Yost's "MODOK: Assassin" May Be Designed for Killing <i>and</i> Kissing

In 1967, the legendary creative team of Stan Lee and Jack Kirby introduced the world to one of Marvel Comics' most bizarre characters: M.O.D.O.K.

A "Mental Organism Designed Only for Killing," the incredibly powerful and undeniably grotesque villain was endowed with a super-human intellect and psionic powers thanks to experiments performed by the terrorist think tank known as A.I.M. With a huge head and a tiny body, M.O.D.O.K. is a character capable of being either a frightening foe or a comical antagonist depending on a writer or artist's intention, and in May, he'll star in a story that embraces both aspects of the character.

"M.O.D.O.K. Assassin" Enters Marvel's "Secret Wars"

"M.O.D.O.K. Assassin," a five issue "Secret Wars" miniseries by writer Chris Yost and artist Amilcar Pinna, will transport readers to the Battleworld dominion known as Killville, where the title character is a legendary hitman. We spoke with Yost about the darkly humorous tale of intrigue and murder, what, exactly, the dominion of Killville is and M.O.D.O.K.'s role there. We also delve into the other Battleworld dominions that will become involved in the story, and how one of the most dangerous thing one can do in Killville -- is fall in love.

CBR News: In recent years, M.O.D.O.K. has been a character played for both his intellect and his comedic potential -- will you continue down those paths in his new series

Chris Yost: M.O.D.O.K. is just such an amazing visual; you look at him, and you're like, "Oh my God! What is that?" And it's hard not to play for laughs because A.I.M. created this amazing intelligence and deadly killer, and he just has little, tiny arms and legs, and a giant head. So he looks ridiculous, but you've got to believe that the guys who were making him were like, "This is going to be bad-ass! We're going to do it!"

When he started out, M.O.D.O.K. was legitimately a fearsome opponent. Then, as people got more used to the tropes of comic books, they started to realize how silly he would be in real life. So they started to play M.O.D.O.K. for laughs.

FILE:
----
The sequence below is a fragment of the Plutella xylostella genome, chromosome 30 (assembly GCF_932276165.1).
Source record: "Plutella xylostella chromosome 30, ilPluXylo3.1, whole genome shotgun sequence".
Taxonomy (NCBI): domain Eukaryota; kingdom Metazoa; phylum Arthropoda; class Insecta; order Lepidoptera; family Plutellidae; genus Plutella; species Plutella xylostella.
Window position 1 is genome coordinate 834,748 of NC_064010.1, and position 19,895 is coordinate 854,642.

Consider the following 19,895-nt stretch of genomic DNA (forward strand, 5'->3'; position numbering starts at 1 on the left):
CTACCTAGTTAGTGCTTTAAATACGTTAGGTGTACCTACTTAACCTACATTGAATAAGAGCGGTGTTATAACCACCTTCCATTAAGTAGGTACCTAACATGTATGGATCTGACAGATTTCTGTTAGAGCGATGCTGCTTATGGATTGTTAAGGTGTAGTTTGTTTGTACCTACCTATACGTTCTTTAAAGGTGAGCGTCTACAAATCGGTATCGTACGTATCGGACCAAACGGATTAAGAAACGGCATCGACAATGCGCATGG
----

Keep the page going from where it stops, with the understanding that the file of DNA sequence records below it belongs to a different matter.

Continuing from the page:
My first experience writing him was for the animated series "Avengers: Earth's Mightiest Heroes" where, in my opinion, we kind of did the best of both worlds. We had him do legitimately scary stuff, but the Avengers couldn't help but poke a little fun at him, which just made him mad.

In "M.O.D.O.K. Assassin," we're seeing a version of M.O.D.O.K. who is everything that A.I.M. ever wanted him to be. He's a brilliant mind and a devastating killer. He's M.O.D.O.K.!

So in this series M.O.D.O.K. isn't just super smart -- he's super cunning, as well.

For sure. He's in a situation, and -- it's hard to get into it without giving away some "Secret Wars" secrets, but he's the smartest guy in Killville. He's a cunning killer playing two sides against one another. He's super bad-ass, but still kind of ridiculous looking.

Killville is one of the dominions on the "Secret Wars" Battleworld where basically everybody is a killer. There are the regular people, and then there are killers. All the heroes are gone. M.O.D.O.K. has basically killed them all. So it's kind of like the movie "The Purge," where everybody hides behind bars for one day to protect themselves. That's what everyday is like in Killville, though.

Essentially, in this Battleworld dominion, murder is a legitimate way to resolve conflicts.

For sure. One of the greatest powers is the Assassin's Guild.

It's not a lawless place though. It's a place that has rules. You can't just go kill anybody. It's because they want to control the killing. M.O.D.O.K. kind of stands above it because he's M.O.D.O.K., of course. The Assassin's Guild is one of the powers he has to deal with.

How much fun are you having writing M.O.D.O.K. doing what he does best?

It's so much fun, because M.O.D.O.K. just loves it. He gets so excited to kill somebody. I think he kills three people in the first issue, and takes out a few other entities that you can't really call alive. There's going to be no shortage of M.O.D.O.K. gleefully grinning as he makes peoples' heads explode.

Writing villains is the best. They're generally pretty interesting, their motivations and the way their minds work are often fascinating. They don't hold themselves up to the same standards that heroes do. They laugh at rules, and enjoy what they're doing. So to play the story where everybody is bad is kind of fun.